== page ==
LOST BY PRISON.
Troubled kids become angry teenagers and that can make for violent adults. Just so, our prison industry is the dumping ground for what we allow our criminal justice system to see as society’s detritus. And to salve our collective conscience in the face of failed interventions to right the wrongs we see around us, we charge our prisons to rehabilitate the lost and damaged and send them back to us ‘fixed.’
We could wish that’s the way it is.
Global News released the findings of a study in November of this year into an Ontario group home chain and the overmedicating of the teens and pre-teens in its care. Investigators Andrew Russell, Carolyn Jarvis and Michael Wrobel scrutinized the practices of for-profit Hatts Off, the second largest operator of group homes for youth in Ontario. Former clients claim drugs and lots of them was the help they got in response to the problems that brought them into Ontario’s child welfare system.
“Experts say intensive therapy is needed for kids to heal from the trauma and abuse, or to live with mental health disorders,” the Global report says. Drugs have a role but the counselling and treatment that should be the primary counter was in short supply if available at all. About 20 former staff and youth confirmed the use of psychotropics was “widespread” and melatonin supplements was also on the menu as a sleep aid.
Further, this report tells us that overall, 75% of kids in care in the province’s foster and group homes take behaviour-altering drugs. We’re allowing our government to mask the problems these children and youth face rather than budgeting for the mental health care that can give them the opportunities to live productively and positively in the community with on-going access to mental health resources as needed.
Drugged, untreated teenagers who age-out of child welfare can easily become fodder for our criminal justice system and the prison industry. And they do, in large numbers. That’s costly to us all, but is there a method to this madness?
The August 28 posting, “One prison……One health care follow-up”, continued inmate Brennan Guigue’s quest for health care in as many as nine Canadian prisons.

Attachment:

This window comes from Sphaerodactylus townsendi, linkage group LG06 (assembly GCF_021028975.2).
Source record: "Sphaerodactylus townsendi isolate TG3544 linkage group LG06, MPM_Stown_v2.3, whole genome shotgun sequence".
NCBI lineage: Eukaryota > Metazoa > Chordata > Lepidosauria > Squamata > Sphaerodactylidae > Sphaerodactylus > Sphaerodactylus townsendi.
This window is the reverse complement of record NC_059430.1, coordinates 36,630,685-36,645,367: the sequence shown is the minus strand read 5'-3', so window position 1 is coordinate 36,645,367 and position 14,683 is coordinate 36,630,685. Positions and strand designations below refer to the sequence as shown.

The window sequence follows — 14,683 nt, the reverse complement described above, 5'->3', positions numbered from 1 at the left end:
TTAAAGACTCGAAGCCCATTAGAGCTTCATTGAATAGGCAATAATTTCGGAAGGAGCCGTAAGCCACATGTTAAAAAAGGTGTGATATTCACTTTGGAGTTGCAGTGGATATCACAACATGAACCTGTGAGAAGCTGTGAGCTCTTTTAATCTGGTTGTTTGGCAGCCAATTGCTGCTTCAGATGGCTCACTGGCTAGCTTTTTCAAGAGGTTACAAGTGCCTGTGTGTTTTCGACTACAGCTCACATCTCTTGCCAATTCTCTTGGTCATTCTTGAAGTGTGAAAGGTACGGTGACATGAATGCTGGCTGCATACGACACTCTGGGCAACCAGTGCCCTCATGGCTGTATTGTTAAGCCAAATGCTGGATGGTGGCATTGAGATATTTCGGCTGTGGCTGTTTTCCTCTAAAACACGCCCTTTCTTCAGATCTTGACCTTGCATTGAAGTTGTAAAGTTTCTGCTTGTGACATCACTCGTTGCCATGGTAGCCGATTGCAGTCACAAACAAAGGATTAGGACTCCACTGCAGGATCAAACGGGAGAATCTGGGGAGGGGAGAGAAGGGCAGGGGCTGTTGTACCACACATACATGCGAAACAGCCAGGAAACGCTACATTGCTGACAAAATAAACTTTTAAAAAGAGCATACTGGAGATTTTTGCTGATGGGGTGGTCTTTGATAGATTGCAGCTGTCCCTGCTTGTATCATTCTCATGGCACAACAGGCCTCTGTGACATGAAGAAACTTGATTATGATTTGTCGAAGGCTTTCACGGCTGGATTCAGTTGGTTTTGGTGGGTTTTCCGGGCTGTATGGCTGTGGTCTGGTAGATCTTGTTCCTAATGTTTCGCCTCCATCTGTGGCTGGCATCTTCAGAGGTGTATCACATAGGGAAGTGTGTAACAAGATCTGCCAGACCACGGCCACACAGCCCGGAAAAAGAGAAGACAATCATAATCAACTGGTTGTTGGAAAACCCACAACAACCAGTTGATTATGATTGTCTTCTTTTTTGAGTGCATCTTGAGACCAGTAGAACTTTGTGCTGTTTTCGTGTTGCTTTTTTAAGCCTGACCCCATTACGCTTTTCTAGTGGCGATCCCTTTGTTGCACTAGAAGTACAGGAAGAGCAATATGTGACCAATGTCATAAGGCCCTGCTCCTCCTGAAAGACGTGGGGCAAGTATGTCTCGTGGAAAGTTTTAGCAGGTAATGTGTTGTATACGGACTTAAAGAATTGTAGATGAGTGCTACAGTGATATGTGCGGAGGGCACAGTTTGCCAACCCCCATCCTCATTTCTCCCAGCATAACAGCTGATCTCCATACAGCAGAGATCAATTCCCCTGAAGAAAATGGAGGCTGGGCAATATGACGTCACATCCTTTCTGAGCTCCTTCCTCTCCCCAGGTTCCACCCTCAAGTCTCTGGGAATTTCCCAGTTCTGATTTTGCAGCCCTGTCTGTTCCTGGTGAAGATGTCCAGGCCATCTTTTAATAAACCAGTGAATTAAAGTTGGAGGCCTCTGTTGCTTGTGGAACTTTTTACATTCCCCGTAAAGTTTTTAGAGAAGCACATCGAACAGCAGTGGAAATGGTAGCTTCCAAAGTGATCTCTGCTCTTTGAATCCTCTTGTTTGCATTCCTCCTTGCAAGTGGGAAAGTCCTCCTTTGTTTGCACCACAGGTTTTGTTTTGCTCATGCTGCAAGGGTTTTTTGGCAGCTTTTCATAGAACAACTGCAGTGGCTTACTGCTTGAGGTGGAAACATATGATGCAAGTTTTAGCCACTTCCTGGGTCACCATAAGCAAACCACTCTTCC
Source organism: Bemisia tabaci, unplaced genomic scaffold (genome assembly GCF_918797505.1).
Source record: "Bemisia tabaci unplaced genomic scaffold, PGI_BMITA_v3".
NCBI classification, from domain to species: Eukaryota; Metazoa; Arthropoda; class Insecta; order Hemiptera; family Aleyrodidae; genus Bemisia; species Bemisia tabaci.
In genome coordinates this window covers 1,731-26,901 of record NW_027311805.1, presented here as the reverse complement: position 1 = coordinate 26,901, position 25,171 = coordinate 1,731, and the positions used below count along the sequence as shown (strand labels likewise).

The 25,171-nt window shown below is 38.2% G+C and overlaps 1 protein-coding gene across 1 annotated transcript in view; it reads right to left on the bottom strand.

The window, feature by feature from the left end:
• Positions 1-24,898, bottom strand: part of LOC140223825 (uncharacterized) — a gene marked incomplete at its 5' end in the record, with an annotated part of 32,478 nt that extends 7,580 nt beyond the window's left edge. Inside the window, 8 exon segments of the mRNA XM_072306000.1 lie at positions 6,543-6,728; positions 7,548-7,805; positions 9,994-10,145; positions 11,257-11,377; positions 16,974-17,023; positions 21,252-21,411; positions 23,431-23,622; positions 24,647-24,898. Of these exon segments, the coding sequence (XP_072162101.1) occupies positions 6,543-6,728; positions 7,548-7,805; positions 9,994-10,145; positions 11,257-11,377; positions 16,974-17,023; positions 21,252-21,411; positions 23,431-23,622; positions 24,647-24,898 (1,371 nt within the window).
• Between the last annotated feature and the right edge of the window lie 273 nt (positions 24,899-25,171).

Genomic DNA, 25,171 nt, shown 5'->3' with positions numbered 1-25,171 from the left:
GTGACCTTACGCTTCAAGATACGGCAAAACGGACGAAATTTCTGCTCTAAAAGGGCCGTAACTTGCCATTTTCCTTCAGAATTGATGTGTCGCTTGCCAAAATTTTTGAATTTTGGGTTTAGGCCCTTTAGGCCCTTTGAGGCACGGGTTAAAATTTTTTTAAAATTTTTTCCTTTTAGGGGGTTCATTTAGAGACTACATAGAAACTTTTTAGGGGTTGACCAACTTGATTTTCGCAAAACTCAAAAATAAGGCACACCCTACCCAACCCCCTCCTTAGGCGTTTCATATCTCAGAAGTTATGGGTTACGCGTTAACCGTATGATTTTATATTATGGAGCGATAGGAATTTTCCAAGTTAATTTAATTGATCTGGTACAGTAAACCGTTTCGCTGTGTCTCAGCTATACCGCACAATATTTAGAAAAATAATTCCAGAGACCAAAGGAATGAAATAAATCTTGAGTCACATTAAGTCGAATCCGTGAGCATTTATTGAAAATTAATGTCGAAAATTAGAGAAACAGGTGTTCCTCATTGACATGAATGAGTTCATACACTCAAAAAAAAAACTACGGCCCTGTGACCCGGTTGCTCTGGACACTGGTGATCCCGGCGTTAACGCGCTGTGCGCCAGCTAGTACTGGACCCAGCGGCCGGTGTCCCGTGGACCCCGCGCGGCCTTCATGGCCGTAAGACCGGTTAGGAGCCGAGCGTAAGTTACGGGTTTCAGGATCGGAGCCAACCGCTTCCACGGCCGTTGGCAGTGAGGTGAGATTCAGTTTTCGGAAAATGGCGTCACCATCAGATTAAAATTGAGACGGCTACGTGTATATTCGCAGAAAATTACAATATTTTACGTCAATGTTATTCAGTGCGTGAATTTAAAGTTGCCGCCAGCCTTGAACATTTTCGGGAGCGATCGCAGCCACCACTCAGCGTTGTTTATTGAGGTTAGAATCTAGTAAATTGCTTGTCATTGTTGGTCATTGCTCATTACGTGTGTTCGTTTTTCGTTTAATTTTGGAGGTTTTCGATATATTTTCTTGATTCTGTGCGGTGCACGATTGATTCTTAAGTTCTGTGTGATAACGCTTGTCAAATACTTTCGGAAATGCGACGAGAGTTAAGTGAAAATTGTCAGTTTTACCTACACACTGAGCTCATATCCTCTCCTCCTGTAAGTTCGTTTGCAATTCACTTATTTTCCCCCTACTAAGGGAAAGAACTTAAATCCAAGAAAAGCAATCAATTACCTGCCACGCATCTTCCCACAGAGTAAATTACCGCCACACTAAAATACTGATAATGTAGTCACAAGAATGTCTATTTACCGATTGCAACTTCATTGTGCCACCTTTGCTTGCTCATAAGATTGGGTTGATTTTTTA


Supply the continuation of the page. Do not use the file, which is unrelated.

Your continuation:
“Inmate requests for mental health care are triaged, Brennan learned, and with limited staff in high-needs prison populations, access can be worse than in the community. Brennan has been waiting for years. Except for CSC’s five or six treatment centres, these conditions are the norm in the system. Port Cartier, for instance, has one psychiatrist who is in-house one day every month or two, plus two staff psychologists.”
Correctional Service of Canada’s treatment centres house offenders diagnosed with serious mental health disorders, often with serious impairments. Given the high rate of mental/emotional health conditions in the general prison population, the system is not designed to provide even basic counselling services to the many inmates who are looking for help.
So, we put “sick” kids under government care where they’re frequently looked on as “bad” kids, use drugs as a control, pay lip service to healing, and then release them to a world in which they too often cannot cope. Many end up in our prisons where they are warehoused, prescribed drugs, if they are even able to access mental health care resources, and then released back into a community that worries about crime.
Should we expect otherwise?
What would happen if Correctional Service of Canada, (1) met its mandates under the Corrections & Conditional Release Act in the trenches as its Ottawa headquarters claims it is, (2) enforced its Commissioner’s Directives, and (3) required the members of the Union of Canadian Correctional Officers to work in concert with CSC to meet those mandates?
The method in the madness is in the answer.
The next posting is January 8.